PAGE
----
If you’ve just filed your taxes and were expecting to receive a nice refund in the mail then you may be shocked to find out that your check is no longer coming once you check your tax refund status. Whether or not you believe it, there are several scenarios in which the IRS has the right to take your refund. Before you begin to blame the government for your missing money or cry foul on a mistake, look at some of the most common reasons as to why a tax fund would be seized in order to see if any of them apply to you. Here are four main reasons why the IRS would take your refund.
You Have Tax Debt
If you have any amount of outstanding tax debt, the IRS has the right to take your refund and put it towards the old debt that you owe, and they can do this without notifying you beforehand. It doesn’t matter if you owed the debt last year or from twenty years ago, the IRS keeps meticulous past records, and will take hold of the funds that you owe to the state and federal government. If you fall behind on your state tax bill then keep in mind that the state government has the right to either ask the IRS to seize your federal refund or can seize your state fund or both.
You Owe Money For Child Support
The federal government will take note if you start falling behind on paying your child support. In fact, state and federal agencies have the right to put a levy on your refund in order to aid you in paying your outstanding child support debt. Don’t make the error of thinking that you can get away scotch-free once your daughter or son reaches eighteen years old. If you have been delinquent with your payments then it can continue even after your child no longer qualifies to obtain child support.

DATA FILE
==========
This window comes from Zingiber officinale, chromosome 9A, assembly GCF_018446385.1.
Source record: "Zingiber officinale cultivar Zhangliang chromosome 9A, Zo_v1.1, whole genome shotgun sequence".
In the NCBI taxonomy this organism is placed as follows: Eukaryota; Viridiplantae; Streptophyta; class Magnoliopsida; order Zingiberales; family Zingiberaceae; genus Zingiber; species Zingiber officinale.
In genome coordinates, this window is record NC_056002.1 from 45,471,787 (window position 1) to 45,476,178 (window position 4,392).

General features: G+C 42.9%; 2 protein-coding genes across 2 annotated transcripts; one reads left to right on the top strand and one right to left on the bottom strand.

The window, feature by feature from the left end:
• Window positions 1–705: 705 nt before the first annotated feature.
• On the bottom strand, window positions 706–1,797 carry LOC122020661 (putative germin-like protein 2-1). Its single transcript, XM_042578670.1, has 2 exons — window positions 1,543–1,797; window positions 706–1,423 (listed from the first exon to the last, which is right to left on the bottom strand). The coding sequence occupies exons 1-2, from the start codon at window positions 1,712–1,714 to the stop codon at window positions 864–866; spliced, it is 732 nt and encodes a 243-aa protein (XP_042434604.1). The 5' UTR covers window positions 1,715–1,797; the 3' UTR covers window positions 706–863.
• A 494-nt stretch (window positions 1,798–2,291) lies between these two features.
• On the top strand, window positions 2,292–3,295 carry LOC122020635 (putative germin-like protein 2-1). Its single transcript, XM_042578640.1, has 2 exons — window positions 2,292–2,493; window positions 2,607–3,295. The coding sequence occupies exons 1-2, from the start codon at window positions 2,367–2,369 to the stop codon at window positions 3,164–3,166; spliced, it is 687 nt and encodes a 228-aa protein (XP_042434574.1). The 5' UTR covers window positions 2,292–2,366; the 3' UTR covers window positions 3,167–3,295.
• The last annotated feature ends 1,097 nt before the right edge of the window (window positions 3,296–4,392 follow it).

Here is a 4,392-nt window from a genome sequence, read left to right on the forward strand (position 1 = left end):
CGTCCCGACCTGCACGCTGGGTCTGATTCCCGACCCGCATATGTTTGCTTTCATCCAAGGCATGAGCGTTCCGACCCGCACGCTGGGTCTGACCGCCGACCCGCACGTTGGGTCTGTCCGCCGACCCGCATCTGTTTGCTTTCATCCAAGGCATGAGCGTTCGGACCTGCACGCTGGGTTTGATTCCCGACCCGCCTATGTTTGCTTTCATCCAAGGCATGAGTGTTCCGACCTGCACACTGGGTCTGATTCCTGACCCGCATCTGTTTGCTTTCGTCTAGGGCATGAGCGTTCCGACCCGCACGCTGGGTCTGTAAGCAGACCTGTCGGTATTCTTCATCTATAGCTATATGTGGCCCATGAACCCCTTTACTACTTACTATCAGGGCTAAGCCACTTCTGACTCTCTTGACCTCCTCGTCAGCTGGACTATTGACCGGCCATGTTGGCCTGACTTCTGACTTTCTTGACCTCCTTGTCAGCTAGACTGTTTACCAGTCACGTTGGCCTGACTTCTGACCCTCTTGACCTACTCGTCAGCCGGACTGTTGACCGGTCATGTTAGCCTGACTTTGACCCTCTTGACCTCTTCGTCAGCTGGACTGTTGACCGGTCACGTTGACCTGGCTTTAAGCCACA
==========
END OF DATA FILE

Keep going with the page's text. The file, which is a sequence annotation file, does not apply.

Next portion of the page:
You’ve Declared Bankruptcy
Paying off your debt can be a very savvy way of using your tax refund money, and so if you are currently handling a bankruptcy situation, your trustee might decide this is the best decision for your finances. Under Chapter 13 bankruptcy, the trustee can request that a court seizes your refund and applies it to all of your debts. If you file a Chapter 7 bankruptcy then you may lose your refund all together, however you may be exempt from some situations of seizure. Once your bankruptcy has been completely discharged, your refunds will be safe from the hands of the IRS. If you think that this may occur with you then it is best to discuss it with your bankruptcy trustee.
You Default on Student Loans
One of the reasons that student loans have much lower interest rate than other types of loans is the fact that they are almost impossible to get away from. Once you become old enough, the government is even allowed to take out money from your Social Security check in order to pay for them. Due to this, it shouldn’t be a far stretch to discover that the IRS is permitted to give your refund to the Department of Education in order to pay for any student loans that you’ve defaulted on.
Situations That Your Refund Won’t Be Seized For
You may be happy to find out that there are plenty of financial situations in which your refund will not be seized for. This includes if you have mortgage or credit card debt, as only the federal government can take your tax refund and not a credit company. Collection agencies will also not be allowed to take away your refund or increase your tax debt. Lastly, a bank overage or overdrawn checking account will not warrant a seizure, as your bank is unable to take away your refund.